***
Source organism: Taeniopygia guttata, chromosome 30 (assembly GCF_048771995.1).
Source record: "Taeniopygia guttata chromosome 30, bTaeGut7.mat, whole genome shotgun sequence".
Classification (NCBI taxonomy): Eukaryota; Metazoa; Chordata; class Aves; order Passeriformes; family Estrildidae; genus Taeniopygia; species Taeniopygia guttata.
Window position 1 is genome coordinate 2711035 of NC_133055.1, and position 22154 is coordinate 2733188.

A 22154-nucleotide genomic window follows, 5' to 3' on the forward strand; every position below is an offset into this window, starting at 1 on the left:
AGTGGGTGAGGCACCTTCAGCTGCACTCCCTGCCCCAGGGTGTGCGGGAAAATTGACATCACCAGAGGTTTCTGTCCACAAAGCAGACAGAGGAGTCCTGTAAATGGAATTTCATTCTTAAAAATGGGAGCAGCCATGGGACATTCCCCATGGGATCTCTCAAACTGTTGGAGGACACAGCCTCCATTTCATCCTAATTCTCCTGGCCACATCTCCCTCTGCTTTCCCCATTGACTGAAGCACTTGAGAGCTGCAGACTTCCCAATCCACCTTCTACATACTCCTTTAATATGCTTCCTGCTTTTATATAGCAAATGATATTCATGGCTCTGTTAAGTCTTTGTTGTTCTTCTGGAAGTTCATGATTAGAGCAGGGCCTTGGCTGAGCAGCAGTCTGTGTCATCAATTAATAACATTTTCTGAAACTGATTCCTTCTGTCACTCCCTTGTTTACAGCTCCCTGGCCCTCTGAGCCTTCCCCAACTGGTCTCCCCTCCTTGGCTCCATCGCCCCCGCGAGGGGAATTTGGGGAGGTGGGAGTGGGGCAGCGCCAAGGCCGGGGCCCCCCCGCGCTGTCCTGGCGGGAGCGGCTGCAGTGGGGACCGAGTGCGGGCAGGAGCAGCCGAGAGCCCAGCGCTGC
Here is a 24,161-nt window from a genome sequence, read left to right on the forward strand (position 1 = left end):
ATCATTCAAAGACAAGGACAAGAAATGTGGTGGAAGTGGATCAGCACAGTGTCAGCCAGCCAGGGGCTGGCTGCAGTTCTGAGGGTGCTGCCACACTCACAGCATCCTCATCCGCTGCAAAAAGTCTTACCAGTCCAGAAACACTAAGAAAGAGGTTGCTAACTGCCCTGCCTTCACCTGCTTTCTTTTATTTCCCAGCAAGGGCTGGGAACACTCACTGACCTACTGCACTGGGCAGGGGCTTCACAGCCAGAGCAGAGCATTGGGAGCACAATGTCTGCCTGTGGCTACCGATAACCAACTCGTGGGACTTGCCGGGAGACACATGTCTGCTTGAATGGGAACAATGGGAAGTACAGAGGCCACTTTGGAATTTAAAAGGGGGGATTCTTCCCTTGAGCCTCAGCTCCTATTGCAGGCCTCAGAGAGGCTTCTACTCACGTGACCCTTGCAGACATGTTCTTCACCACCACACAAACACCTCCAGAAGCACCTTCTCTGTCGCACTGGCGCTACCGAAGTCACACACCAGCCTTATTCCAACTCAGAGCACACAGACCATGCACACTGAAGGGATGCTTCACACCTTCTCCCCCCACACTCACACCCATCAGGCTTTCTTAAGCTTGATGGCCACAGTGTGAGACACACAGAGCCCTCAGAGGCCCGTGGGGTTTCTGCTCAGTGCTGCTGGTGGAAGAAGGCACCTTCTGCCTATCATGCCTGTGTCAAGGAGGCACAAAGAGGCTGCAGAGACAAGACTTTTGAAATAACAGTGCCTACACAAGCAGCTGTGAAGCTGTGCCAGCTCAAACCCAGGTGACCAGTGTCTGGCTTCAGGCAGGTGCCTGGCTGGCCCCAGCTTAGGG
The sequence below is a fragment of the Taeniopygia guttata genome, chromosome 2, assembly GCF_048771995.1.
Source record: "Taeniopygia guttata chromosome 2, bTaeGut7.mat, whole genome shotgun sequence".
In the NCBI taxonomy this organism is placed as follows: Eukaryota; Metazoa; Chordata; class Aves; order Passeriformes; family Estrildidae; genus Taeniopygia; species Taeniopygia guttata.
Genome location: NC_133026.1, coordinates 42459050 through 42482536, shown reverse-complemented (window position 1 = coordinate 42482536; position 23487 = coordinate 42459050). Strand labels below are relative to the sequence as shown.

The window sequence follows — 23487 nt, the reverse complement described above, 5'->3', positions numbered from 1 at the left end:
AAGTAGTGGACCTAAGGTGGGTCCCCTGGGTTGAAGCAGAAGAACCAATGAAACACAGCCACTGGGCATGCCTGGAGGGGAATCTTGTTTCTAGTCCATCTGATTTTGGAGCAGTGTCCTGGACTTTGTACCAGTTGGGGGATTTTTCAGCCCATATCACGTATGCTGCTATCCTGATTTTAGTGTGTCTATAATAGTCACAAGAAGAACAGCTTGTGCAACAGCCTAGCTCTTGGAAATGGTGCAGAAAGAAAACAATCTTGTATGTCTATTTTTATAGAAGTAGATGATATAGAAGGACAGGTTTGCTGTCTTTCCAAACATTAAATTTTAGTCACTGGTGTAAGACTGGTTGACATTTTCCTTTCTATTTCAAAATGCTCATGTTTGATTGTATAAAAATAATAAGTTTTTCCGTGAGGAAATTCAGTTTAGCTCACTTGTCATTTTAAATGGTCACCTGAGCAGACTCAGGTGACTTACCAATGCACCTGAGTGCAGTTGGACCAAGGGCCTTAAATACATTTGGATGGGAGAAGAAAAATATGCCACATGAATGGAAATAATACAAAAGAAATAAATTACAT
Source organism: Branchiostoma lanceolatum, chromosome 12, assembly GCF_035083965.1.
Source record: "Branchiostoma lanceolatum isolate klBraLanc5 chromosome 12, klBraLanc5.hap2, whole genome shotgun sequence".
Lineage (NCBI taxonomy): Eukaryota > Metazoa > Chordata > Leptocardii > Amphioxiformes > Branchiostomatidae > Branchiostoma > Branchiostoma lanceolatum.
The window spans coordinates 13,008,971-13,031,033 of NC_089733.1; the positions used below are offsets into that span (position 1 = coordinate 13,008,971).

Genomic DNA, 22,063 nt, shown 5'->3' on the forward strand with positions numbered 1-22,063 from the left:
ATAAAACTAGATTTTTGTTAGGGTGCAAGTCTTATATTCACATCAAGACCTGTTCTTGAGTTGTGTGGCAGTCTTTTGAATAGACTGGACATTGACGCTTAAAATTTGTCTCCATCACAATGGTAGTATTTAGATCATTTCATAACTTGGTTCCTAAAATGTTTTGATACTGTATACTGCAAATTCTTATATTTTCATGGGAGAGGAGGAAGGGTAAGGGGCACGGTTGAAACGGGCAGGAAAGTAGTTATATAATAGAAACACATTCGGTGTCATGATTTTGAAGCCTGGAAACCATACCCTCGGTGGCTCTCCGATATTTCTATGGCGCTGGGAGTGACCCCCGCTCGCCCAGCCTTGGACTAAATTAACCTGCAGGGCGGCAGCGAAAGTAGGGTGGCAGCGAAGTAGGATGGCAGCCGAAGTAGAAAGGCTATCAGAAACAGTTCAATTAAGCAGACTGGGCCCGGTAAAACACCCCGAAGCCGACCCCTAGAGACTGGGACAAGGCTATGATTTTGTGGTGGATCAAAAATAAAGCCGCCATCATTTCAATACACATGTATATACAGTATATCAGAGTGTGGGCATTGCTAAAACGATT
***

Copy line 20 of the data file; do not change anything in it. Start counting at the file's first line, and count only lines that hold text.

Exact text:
ATAAAACTAGATTTTTGTTAGGGTGCAAGTCTTATATTCACATCAAGACCTGTTCTTGAGTTGTGTGGCAGTCTTTTGAATAGACTGGACATTGACGCTTAAAATTTGTCTCCATCACAATGGTAGTATTTAGATCATTTCATAACTTGGTTCCTAAAATGTTTTGATACTGTATACTGCAAATTCTTATATTTTCATGGGAGAGGAGGAAGGGTAAGGGGCACGGTTGAAACGGGCAGGAAAGTAGTTATATAATAGAAACACATTCGGTGTCATGATTTTGAAGCCTGGAAACCATACCCTCGGTGGCTCTCCGATATTTCTATGGCGCTGGGAGTGACCCCCGCTCGCCCAGCCTTGGACTAAATTAACCTGCAGGGCGGCAGCGAAAGTAGGGTGGCAGCGAAGTAGGATGGCAGCCGAAGTAGAAAGGCTATCAGAAACAGTTCAATTAAGCAGACTGGGCCCGGTAAAACACCCCGAAGCCGACCCCTAGAGACTGGGACAAGGCTATGATTTTGTGGTGGATCAAAAATAAAGCCGCCATCATTTCAATACACATGTATATACAGTATATCAGAGTGTGGGCATTGCTAAAACGATT